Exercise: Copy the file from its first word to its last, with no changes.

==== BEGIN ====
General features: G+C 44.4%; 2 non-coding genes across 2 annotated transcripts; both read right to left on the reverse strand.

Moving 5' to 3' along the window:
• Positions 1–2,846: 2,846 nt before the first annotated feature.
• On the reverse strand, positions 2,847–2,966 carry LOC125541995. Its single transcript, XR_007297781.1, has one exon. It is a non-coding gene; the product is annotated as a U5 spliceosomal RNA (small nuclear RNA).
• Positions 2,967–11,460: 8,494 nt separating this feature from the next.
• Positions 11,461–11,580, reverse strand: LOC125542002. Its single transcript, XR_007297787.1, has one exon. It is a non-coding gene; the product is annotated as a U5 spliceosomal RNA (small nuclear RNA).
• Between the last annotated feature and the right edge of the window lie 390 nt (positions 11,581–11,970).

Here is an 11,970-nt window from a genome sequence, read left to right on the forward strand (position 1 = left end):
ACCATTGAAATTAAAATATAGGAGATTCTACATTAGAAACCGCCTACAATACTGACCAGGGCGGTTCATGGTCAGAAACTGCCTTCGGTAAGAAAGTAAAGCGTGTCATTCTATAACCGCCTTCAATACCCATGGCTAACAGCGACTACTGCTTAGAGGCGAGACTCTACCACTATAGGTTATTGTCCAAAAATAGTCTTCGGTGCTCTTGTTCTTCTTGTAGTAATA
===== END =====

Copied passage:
General features: G+C 44.4%; 2 non-coding genes across 2 annotated transcripts; both read right to left on the reverse strand.

Moving 5' to 3' along the window:
• Positions 1–2,846: 2,846 nt before the first annotated feature.
• On the reverse strand, positions 2,847–2,966 carry LOC125541995. Its single transcript, XR_007297781.1, has one exon. It is a non-coding gene; the product is annotated as a U5 spliceosomal RNA (small nuclear RNA).
• Positions 2,967–11,460: 8,494 nt separating this feature from the next.
• Positions 11,461–11,580, reverse strand: LOC125542002. Its single transcript, XR_007297787.1, has one exon. It is a non-coding gene; the product is annotated as a U5 spliceosomal RNA (small nuclear RNA).
• Between the last annotated feature and the right edge of the window lie 390 nt (positions 11,581–11,970).

Here is an 11,970-nt window from a genome sequence, read left to right on the forward strand (position 1 = left end):
ACCATTGAAATTAAAATATAGGAGATTCTACATTAGAAACCGCCTACAATACTGACCAGGGCGGTTCATGGTCAGAAACTGCCTTCGGTAAGAAAGTAAAGCGTGTCATTCTATAACCGCCTTCAATACCCATGGCTAACAGCGACTACTGCTTAGAGGCGAGACTCTACCACTATAGGTTATTGTCCAAAAATAGTCTTCGGTGCTCTTGTTCTTCTTGTAGTAATA